Barnes & Noble and the limits of digital innovation

When Barnes & Noble announced in July that its Nook division lost nearly five hundred million dollars and its CEO was resigning, the business press converged quickly on the inevitable conclusion: the company is doomed. How can it compete with Apple and Amazon in the age of e-books? Ritual references to the music industry were made. Another victim of the digital revolution was laid to rest.

But those hastily-written obituaries left out some important and surprising facts. And it took The New Yorker of all publications to point them out on its July 29 Financial Page. It turns out B.&N. still makes good money, and thanks to the bankruptcy of Borders in 2011 it has no national competitors. In fact, the Nook is the only part of B.&N.’s business that’s losing money. E-books sales currently account for just one-fifth of the total market, and hardcover sales rose last year by a hundred million dollars.

In today’s environment there are brands and entire industries doing business based on fear and unproven assumptions.

Reading and buying habits haven’t changed as quickly as we thought either:

  • Browsing in stores is still a far more common way of finding new books than either online search or social media.
  • People of all ages still prefer print for serious reading.
  • 97% of people who read e-books say they are still wedded to print.
  • Only 3% of frequent book buyers read only digital.

The New Yorker went on to recommend that “instead of succumbing to the temptation to reinvent itself, B.&N. should focus on something truly radical: being a bookstore.”

Half empty or half full?

The story of B.&N. is being played out across the business spectrum. As digital innovation creates unprecedented threats and opportunities for brands, it has become increasingly difficult for leaders to discern the threats from the opportunities. As a result, many find themselves fixing things that aren’t broken or defending against threats that never materialize.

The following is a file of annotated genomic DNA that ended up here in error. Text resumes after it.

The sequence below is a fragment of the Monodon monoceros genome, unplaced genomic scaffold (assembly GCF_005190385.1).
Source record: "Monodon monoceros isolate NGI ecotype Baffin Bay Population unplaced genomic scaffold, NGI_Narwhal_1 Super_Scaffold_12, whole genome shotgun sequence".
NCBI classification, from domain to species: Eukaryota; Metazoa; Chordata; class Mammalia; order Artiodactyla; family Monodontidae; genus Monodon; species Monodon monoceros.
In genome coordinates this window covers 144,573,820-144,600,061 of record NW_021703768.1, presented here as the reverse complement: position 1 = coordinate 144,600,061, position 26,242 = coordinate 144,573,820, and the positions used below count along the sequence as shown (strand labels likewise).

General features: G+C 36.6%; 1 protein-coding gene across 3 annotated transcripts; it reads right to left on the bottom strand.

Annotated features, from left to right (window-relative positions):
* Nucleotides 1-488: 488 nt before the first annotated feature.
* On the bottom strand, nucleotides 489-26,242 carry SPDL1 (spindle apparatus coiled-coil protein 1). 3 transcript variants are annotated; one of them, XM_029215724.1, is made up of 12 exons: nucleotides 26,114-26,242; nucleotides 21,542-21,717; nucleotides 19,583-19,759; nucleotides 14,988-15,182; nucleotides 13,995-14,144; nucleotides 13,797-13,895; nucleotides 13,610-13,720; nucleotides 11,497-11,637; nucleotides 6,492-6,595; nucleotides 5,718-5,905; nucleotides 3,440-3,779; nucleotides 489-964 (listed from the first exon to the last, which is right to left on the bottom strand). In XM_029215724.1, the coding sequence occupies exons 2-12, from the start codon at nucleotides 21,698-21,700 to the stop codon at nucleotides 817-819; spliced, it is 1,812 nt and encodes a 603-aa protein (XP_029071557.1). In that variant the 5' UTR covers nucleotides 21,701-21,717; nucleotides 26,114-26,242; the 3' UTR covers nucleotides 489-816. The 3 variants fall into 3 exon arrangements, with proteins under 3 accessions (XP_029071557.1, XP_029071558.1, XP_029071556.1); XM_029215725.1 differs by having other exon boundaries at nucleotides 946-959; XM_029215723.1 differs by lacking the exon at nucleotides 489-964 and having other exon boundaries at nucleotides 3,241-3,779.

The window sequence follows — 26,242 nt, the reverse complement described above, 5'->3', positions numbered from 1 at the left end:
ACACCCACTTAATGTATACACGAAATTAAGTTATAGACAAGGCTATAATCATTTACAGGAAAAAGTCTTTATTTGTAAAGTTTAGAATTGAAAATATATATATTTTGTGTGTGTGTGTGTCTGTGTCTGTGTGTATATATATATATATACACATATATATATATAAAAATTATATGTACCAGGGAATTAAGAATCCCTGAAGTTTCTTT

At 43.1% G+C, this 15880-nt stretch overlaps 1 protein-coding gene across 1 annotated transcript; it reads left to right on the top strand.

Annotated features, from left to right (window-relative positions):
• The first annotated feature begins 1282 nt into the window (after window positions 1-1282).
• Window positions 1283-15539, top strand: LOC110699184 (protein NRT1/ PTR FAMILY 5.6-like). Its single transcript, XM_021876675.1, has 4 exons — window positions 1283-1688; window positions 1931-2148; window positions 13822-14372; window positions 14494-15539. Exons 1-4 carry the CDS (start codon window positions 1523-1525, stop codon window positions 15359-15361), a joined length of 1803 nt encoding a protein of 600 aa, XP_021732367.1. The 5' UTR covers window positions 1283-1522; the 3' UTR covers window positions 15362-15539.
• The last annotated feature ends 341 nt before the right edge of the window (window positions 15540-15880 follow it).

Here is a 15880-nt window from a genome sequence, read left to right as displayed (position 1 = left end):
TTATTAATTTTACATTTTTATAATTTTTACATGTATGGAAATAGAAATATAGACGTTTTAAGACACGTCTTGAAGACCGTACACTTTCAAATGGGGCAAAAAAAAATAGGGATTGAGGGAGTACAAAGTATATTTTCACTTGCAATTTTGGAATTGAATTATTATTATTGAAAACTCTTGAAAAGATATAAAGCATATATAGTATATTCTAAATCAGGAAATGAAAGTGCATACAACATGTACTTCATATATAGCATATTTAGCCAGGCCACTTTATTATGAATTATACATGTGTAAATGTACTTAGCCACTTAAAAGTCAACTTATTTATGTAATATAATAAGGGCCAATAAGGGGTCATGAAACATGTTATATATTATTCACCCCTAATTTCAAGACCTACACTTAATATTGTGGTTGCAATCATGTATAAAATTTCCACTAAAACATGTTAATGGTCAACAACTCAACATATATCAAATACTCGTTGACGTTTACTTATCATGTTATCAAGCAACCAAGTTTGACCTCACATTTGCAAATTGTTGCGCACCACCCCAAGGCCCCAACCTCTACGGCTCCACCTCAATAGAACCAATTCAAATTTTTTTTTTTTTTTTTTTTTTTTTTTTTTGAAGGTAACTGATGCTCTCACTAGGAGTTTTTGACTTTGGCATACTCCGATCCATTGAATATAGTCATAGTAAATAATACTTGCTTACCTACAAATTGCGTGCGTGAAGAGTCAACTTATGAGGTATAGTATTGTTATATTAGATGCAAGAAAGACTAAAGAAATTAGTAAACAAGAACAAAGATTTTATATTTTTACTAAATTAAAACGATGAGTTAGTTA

We saw this play out recently in the real estate business. Traditional real estate brands have been in a state of dread for years; convinced that their relevance was fading as new technologies and aggressive new aggregators like Zillow and Trulia captivated consumers. Like B.&N., they invested heavily in new features and experiences in a bid to outrun the future. But our research revealed a different reality.

It turns out that while digital innovation has transformed certain aspects of the home buying experience, such as our ability to quickly find every home on the market without a real estate agent, the underlying dynamics of buying and selling homes remain largely intact. The traditional model works, only digitally enhanced in new and exciting ways.

Reality check

Luckily, there are simple and proven methods for avoiding the panic trap and making better decisions:

  • Know your customers. Talk to them. Survey them. Observe them in the wild. Listen to what they’re saying and doing. Watch how they’re really using your websites, products and services. What you learn will keep you on course while other players struggle.
  • Understand your place in the universe. How quickly are consumer behaviors really changing? Where are the dollars flowing? What’s the actual adoption rate for that disruptive new technology? Is that hot new competitor making money or just headlines? Buy the research or do your own. Just do what it takes to get the facts.

The truth is out there

In today’s environment there are brands and entire industries doing business based on fear and unproven assumptions. But as the New Yorker piece demonstrated so well, the truth is out there if you choose to do your own homework. The cost of not doing it can be high.